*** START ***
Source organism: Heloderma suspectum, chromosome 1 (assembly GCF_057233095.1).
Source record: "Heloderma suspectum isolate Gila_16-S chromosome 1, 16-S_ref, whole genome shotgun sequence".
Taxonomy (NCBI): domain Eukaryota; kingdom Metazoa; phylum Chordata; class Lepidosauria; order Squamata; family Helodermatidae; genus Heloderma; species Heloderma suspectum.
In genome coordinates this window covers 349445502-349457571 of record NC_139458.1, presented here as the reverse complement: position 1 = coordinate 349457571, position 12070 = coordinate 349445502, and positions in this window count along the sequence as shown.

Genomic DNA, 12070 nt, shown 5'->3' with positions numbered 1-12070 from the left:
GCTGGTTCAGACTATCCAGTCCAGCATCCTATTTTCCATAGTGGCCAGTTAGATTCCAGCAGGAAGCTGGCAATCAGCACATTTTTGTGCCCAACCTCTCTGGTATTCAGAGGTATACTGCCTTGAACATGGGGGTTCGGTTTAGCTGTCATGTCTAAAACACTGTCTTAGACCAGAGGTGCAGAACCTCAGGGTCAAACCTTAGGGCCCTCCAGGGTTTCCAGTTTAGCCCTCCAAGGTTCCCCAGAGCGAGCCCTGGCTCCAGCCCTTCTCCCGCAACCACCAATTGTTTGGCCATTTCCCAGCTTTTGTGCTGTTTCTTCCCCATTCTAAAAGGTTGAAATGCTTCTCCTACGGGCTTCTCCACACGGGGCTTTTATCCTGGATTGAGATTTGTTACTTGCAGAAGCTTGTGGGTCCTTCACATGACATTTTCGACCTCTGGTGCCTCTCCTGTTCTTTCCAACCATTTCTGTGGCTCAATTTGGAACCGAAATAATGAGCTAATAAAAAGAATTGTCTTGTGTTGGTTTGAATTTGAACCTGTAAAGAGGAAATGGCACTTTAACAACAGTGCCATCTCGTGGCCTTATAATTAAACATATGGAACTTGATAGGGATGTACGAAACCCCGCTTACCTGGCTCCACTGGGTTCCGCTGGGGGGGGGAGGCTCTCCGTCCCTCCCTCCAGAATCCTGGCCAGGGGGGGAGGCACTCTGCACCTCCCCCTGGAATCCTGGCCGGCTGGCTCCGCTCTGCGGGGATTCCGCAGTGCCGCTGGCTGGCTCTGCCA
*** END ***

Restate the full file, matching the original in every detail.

Source organism: Heloderma suspectum, chromosome 1 (assembly GCF_057233095.1).
Source record: "Heloderma suspectum isolate Gila_16-S chromosome 1, 16-S_ref, whole genome shotgun sequence".
Taxonomy (NCBI): domain Eukaryota; kingdom Metazoa; phylum Chordata; class Lepidosauria; order Squamata; family Helodermatidae; genus Heloderma; species Heloderma suspectum.
In genome coordinates this window covers 349445502-349457571 of record NC_139458.1, presented here as the reverse complement: position 1 = coordinate 349457571, position 12070 = coordinate 349445502, and positions in this window count along the sequence as shown.

Genomic DNA, 12070 nt, shown 5'->3' with positions numbered 1-12070 from the left:
GCTGGTTCAGACTATCCAGTCCAGCATCCTATTTTCCATAGTGGCCAGTTAGATTCCAGCAGGAAGCTGGCAATCAGCACATTTTTGTGCCCAACCTCTCTGGTATTCAGAGGTATACTGCCTTGAACATGGGGGTTCGGTTTAGCTGTCATGTCTAAAACACTGTCTTAGACCAGAGGTGCAGAACCTCAGGGTCAAACCTTAGGGCCCTCCAGGGTTTCCAGTTTAGCCCTCCAAGGTTCCCCAGAGCGAGCCCTGGCTCCAGCCCTTCTCCCGCAACCACCAATTGTTTGGCCATTTCCCAGCTTTTGTGCTGTTTCTTCCCCATTCTAAAAGGTTGAAATGCTTCTCCTACGGGCTTCTCCACACGGGGCTTTTATCCTGGATTGAGATTTGTTACTTGCAGAAGCTTGTGGGTCCTTCACATGACATTTTCGACCTCTGGTGCCTCTCCTGTTCTTTCCAACCATTTCTGTGGCTCAATTTGGAACCGAAATAATGAGCTAATAAAAAGAATTGTCTTGTGTTGGTTTGAATTTGAACCTGTAAAGAGGAAATGGCACTTTAACAACAGTGCCATCTCGTGGCCTTATAATTAAACATATGGAACTTGATAGGGATGTACGAAACCCCGCTTACCTGGCTCCACTGGGTTCCGCTGGGGGGGGGAGGCTCTCCGTCCCTCCCTCCAGAATCCTGGCCAGGGGGGGAGGCACTCTGCACCTCCCCCTGGAATCCTGGCCGGCTGGCTCCGCTCTGCGGGGATTCCGCAGTGCCGCTGGCTGGCTCTGCCA